May 232016

Corbeaux cover art


In December 2014 we had the pleasure of premiering a full stream of Hit the Head, the fascinating debut album by the French noisemongers Corbeaux, and today we’re fortunate to deliver a full stream of their full-length follow-up, Kind Words.

But there’s very little about this new album that’s kind. If anything, it’s more bleak, more unsettling, and more cataclysmic than its predecessor. It’s also even more accomplished and self-assured, even if you’ll find almost no solid ground on which to plant your feet or comfort for your addled mind.


Corbeaux band


In this disorienting amalgam of post-metal, noise rock, and abrasive experimentalism, about the only thing that sounds reasonably well-adjusted and strong is the drumming. It’s exceptionally good, and whether the drummer is turning out head-spinning somersaults or head-smashing grooves, it’s the tether you hold onto as everything else is buffeting you about like a leaf in a cyclone.

The drummer is not the only strong anchor point in the rhythm section. If anything, the bass is even more massive, with a corrosive, highly distorted tone that, when joined with the gut-punching drum sound, may make you think you’re witnessing an earthquake or an avalanche from an uncomfortably close proximity. That sense of things coming unglued and falling apart is only magnified (dramatically) by what happens with the guitars and the (sparse) vocals — which vary from agonizing wails to wrenching yells.

The songs are loaded with feedback, dissonant riffs, and discordant arpeggios, along with an array of other bizarre, demented sounds. “Corpse Pose” and “The Light Has A Voice”, in particular, are intense, frenzied experiences that convey a sense of mental breakdown and emotional wreckage. Yet Corbeaux seem well aware of the risk of overloading their listeners with too much demented intensity, as fascinating as it is.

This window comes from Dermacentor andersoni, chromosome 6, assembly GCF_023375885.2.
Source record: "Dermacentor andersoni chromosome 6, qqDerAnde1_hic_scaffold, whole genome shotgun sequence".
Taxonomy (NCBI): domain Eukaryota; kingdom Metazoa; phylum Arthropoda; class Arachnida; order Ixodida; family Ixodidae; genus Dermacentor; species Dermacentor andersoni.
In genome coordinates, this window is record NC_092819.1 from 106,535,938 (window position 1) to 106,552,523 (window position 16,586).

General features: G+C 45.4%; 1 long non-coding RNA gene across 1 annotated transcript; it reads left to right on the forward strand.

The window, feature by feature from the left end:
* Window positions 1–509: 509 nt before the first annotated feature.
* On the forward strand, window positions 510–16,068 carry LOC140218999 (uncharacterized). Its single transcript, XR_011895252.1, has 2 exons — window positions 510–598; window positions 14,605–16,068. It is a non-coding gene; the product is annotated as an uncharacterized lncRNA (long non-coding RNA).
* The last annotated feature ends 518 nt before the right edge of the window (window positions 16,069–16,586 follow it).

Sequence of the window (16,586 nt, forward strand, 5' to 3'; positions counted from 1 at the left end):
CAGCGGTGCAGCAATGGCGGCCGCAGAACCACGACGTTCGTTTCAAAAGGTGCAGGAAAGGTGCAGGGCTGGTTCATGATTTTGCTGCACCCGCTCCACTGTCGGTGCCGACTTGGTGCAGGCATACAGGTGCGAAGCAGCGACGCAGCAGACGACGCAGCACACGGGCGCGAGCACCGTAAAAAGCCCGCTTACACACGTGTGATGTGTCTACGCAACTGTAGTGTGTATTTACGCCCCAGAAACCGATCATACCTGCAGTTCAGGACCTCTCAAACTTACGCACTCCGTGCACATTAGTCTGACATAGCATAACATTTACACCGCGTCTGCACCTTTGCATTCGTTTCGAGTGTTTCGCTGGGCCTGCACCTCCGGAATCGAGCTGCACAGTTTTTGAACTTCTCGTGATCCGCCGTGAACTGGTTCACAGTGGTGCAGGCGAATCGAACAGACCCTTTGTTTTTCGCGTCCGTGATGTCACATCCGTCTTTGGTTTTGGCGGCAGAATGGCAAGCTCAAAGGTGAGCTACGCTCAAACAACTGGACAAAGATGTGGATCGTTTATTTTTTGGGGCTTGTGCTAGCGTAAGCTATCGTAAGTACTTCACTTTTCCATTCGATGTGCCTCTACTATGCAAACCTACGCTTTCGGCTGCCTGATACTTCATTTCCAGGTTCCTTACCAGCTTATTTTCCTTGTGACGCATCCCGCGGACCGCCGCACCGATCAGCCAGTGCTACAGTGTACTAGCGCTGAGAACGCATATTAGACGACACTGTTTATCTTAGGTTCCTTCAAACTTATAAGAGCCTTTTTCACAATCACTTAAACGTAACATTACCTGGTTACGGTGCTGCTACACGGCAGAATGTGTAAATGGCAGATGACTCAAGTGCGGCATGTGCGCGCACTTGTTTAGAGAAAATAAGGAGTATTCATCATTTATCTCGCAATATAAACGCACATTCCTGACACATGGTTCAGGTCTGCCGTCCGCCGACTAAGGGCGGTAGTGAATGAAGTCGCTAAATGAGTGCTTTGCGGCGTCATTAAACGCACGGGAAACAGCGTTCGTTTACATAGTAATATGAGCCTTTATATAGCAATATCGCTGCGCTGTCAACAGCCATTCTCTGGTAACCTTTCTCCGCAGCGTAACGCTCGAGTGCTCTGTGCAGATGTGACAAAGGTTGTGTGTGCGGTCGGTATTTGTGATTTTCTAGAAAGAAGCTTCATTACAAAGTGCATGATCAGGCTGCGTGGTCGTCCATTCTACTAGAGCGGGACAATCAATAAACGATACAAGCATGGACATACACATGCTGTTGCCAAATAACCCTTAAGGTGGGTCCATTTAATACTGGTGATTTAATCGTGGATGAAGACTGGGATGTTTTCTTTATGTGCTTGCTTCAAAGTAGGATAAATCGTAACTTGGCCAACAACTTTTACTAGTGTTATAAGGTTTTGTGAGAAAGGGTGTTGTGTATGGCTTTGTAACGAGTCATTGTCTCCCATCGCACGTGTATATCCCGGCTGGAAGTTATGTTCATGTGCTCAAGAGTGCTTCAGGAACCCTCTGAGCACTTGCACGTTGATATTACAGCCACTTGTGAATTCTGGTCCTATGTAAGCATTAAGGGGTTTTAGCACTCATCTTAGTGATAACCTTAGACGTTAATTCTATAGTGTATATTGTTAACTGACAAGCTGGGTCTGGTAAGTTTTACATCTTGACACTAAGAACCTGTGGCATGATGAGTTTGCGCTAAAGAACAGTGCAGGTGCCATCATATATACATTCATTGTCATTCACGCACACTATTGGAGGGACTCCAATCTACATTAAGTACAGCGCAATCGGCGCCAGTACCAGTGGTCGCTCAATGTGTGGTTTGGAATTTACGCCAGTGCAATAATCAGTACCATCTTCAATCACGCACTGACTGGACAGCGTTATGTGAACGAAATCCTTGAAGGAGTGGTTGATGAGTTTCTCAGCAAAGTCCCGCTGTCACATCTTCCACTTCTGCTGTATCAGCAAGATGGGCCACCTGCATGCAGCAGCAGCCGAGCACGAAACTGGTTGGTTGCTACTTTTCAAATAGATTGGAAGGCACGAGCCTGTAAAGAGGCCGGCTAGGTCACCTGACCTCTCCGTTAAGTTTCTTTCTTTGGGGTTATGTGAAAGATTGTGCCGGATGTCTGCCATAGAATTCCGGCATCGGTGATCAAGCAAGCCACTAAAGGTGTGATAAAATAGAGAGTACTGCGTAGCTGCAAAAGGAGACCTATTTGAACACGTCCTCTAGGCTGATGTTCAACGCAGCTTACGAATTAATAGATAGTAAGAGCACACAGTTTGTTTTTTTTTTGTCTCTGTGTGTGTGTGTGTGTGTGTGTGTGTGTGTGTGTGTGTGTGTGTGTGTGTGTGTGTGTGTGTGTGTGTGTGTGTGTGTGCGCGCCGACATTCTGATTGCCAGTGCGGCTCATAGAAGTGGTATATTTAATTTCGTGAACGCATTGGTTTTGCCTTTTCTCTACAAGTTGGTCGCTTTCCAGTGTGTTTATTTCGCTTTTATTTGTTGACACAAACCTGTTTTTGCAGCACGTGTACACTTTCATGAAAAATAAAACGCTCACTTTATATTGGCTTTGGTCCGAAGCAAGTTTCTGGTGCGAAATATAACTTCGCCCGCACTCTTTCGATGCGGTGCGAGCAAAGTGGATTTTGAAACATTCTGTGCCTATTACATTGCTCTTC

They segment “Corpse Pose” with a slow, ghostly miasma of feedback, pulsating noise, and grim notes. They slip in a lilting, almost jazz-like guitar motif in “Old Tired Horse” and turn “Old Dying Horse” into something slow and doom-drenched. They put a spark of light in “Helena Markos” with a rapid, rippling, multi-layered guitar performance. And with “Mouth Shut” they provide an almost peaceful interlude of drifting ambient music — though its atmosphere is ghostly and forlorn.

While the band have a pronounced fondness for engaging in unpredictable and unsettling instrumental machinations over the huge rumble of their rhythm section, they also lock into tank-like, head-busting grooves, the guitarists at least briefly underlining the pulsing and pounding. And there’s also something within this jarring music that conveys a determination not to give up, even in the midst of catastrophe.

Kind Words isn’t for listeners who are looking for something easy, memorably melodic, or conveniently headbangable. And it won’t make you optimistic about the future either. But it does provide a consistently fascinating and persistently galvanizing experience for those listeners looking for music that vividly captures the abrasion, discord, and disappointment that comes with life’s struggles, and maybe the resilience of life as well.


Kind Words was recorded and mixed by Amaury Sauvé (As We Draw, Birds in Row…) and then mastered by Magnus Lindberg Productions (Cult of Luna, Abraham, Coilguns). It is being released today by Ravens Rock (GB), Vox Project (en), Drown Within Records (It), and Ideal Crash (Fr). The album was financed by contributions from fans. You can order it here:



  1. Wow, this is crazy twisted goodness 🙂

  2. Definitely an interesting journey, this record is – not what I was expecting. Digging this for sure.

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